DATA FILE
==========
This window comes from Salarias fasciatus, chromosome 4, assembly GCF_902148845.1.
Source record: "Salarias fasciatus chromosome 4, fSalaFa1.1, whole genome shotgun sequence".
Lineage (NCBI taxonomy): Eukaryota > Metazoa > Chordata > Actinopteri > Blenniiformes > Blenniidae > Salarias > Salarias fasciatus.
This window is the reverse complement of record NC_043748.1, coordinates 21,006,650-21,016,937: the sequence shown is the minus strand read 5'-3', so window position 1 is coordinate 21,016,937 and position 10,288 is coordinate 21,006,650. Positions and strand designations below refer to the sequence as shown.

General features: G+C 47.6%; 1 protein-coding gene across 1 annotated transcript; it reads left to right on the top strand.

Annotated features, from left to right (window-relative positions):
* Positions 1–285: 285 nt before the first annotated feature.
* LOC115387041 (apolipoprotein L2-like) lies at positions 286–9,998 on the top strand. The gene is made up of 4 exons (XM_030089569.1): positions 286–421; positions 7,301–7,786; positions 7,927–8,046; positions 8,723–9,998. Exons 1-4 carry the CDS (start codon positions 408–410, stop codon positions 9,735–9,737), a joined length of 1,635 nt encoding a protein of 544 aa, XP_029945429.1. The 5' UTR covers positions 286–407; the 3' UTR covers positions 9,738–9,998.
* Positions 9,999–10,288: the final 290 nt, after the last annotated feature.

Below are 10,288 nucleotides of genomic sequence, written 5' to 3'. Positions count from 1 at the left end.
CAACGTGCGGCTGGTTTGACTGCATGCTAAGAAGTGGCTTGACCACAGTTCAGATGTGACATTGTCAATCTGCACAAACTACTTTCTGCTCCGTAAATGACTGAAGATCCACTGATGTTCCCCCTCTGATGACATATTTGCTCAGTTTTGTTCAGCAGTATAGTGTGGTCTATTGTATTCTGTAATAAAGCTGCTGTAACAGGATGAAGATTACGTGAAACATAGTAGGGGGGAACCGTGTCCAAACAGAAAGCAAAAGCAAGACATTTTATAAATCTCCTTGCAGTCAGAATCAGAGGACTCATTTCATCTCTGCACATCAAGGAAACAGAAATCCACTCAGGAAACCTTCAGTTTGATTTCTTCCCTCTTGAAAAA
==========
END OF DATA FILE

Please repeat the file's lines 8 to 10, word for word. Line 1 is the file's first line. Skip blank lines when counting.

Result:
* LOC115387041 (apolipoprotein L2-like) lies at positions 286–9,998 on the top strand. The gene is made up of 4 exons (XM_030089569.1): positions 286–421; positions 7,301–7,786; positions 7,927–8,046; positions 8,723–9,998. Exons 1-4 carry the CDS (start codon positions 408–410, stop codon positions 9,735–9,737), a joined length of 1,635 nt encoding a protein of 544 aa, XP_029945429.1. The 5' UTR covers positions 286–407; the 3' UTR covers positions 9,738–9,998.
* Positions 9,999–10,288: the final 290 nt, after the last annotated feature.

Below are 10,288 nucleotides of genomic sequence, written 5' to 3'. Positions count from 1 at the left end.